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Eavesdropping At The Dream Factory

Neil Gaiman and Dave McKean in London

By S. Clayton Moore

Neil Gaiman David McKean London
A night with Neil Gaiman, let alone one with his multi-talented partner in crime Dave McKean, is always a bit weird, really. Even though I've shot the breeze with Gaiman's eclectic contemporaries like Christopher Moore and Chuck Palahniuk, those nights still feel like, well, readings. Neil, the bestselling author of "American Gods" and the "Sandman" series, always seems more like a visiting rock star.

So it was with "An Evening with Neil Gaiman and Dave McKean," here in London at the Congress Centre, sponsored by the independent bookstore Foyles. The faithful, cloaked out in ebony and crimson and ankhs, were there as usual but so were a broader base of fans from both the Gaiman camp and those familiar with the artwork, photography and films of Dave McKean. Far from simply launching a children's book, the newly released "The Wolves In The Wall," the event was a complex look behind the scenes of an astounding creative partnership that has lasted over 17 years.

The night began with a complete reading of "Wolves" by Gaiman, who turned 43 the week he was in London. Unlike some of his contemporaries, he retains an extraordinary theatrical ability to present his own work. Neil, bedecked in the same uniform black t-shirt and leather jacket he has worn for years, reads his work with as much passion and grace as he must use in reading to his daughter, who inspired the book.

Unfortunately, due to abysmal planning on the part Foyles, it was the last time anyone in the audience had a clear view of Gaiman. Sitting on a low-standing couch, the pair was interviewed for an hour before the mob was dismissed en masse to form a disjoined queue. In the chaos, fans that had stood for hours in line to get into the event were forced to the end of the line for signatures. The bookstore's staff should be ashamed of themselves.

That said, everyone was treated to the audible delight, at least, of a brilliant interview by BBC broadcaster Jonathan Ross, a dead savvy conversationalist who obviously knows his subjects both professionally and personally.

Lucy and the Wolves

"Actually, the first thing on this was my daughter Maddie having a nightmare," Gaiman said in explaining the origins of "Wolves." "That was where it began. When people ask writers where they get their ideas, we're normally very vague but in this case I can tell you that I stole it from Maddie. She was about four and she woke up and said, 'Dad, the wolves came out of the walls,' and I said, 'I think you've had a nightmare,' and she said, 'No, I can show you the space in the walls where they came out.' So I phoned Dave and told him I thought I had our next children's book."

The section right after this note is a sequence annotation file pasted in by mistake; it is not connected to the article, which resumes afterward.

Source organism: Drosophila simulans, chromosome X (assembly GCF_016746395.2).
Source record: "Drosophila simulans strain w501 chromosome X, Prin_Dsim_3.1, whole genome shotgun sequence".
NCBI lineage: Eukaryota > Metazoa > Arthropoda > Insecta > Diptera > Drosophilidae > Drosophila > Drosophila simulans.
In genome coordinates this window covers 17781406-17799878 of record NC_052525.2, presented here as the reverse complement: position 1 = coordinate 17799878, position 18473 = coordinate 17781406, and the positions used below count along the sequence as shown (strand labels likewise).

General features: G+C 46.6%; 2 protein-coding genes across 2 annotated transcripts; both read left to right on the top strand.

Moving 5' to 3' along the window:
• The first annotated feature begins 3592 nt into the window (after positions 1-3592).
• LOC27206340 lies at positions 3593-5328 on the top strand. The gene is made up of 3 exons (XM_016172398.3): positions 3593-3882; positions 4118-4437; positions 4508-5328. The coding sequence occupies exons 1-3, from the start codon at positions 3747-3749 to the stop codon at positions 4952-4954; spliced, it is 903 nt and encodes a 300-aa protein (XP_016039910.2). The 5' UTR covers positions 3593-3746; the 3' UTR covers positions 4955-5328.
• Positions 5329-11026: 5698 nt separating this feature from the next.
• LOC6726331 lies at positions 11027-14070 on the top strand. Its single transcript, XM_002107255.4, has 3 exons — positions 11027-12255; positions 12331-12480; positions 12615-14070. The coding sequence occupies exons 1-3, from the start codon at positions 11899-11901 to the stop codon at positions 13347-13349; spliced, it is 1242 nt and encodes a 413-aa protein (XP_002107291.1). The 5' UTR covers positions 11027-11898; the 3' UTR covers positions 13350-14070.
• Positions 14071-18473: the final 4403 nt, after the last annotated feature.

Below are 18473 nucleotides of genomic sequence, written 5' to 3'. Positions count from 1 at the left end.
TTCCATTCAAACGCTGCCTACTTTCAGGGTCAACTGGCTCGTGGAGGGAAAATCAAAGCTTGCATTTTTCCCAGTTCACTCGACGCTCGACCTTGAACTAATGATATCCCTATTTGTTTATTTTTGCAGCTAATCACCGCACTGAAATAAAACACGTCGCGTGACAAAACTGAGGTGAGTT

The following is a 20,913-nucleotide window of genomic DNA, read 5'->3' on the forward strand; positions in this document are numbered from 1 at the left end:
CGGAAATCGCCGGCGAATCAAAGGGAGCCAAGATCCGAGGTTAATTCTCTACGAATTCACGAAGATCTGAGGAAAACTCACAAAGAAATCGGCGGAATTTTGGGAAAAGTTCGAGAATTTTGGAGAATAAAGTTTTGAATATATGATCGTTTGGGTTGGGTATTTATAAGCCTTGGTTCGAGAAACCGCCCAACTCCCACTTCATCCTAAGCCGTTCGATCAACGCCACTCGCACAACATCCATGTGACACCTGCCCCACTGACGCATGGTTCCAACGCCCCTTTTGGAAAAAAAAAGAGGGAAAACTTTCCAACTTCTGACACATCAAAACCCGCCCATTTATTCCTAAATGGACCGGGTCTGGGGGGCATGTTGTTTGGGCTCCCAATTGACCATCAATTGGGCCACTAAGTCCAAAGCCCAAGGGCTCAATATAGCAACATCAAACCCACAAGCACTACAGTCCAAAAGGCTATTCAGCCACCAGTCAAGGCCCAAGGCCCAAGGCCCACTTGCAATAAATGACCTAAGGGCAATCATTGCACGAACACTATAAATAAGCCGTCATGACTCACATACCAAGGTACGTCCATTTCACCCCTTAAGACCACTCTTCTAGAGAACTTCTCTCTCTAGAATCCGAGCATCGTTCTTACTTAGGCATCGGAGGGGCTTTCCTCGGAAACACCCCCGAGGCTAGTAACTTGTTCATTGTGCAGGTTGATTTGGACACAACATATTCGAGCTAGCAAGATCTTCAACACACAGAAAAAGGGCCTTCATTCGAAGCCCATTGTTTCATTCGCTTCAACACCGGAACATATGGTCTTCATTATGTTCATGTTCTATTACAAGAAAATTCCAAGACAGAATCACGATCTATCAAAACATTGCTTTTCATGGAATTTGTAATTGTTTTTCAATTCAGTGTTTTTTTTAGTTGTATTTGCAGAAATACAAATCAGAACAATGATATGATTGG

McKean and Gaiman, for those not in the know, have collaborated for years. Beginning with the graphic novel "Violent Cases" in the early 1980's, through the famous "Sandman" series for DC Comics, they have now started the millennium with the children's books "The Day I Traded My Dad For Two Goldfish," "Coraline," a new "Sandman" collection and now "The Wolves In The Wall," in which the lead character Lucy is sure that there are wolves in the walls of her home.

"I ended up reading it one night, thinking that this is actually quite creepy," said McKean. "We had done the kid's book previously to this one, which has a sort of sweet kid's logic to it. This one has a kid's logic to it but it's sort of creepy so that went into the pictures." In fact, the art is a brilliant amalgamation of styles that appeals to children in its simplicity but has such deep layers and subtle effects that the book is worthy of any adult's coffee table.

"People ask me who my favorite artist to work with is and I have now worked with ninety percent of the good comics artists out there. I always say Dave and they say, 'Why?' and I say that it's because he surprises me. I give him something and I have some idea of what he will do but it would never occur to me that he would paint all the people, use computer-manipulated images for any physical objects, and draw the wolves," Gaiman said.

In fact, because of the intricate nature of Gaiman's words and McKean's art, even their editors are never sure what genre the book is in.

"None of us are very sure if it is (a comic book) or not," Gaiman said. "I asked Art Spiegelman (author of the award-winning "Maus"), who is meant to be the expert on comic book art and he says that it's not because he likes it and he doesn't like painted comics." At one point, McKean remembered deciding to computer generate the effusive jam that seems to get everywhere in "Wolves."

"No, no," McKean said. "I knew somebody would say, 'blood, blood, blood,' on the jam so it had to be photo generated. There was no way I could possibly draw it."

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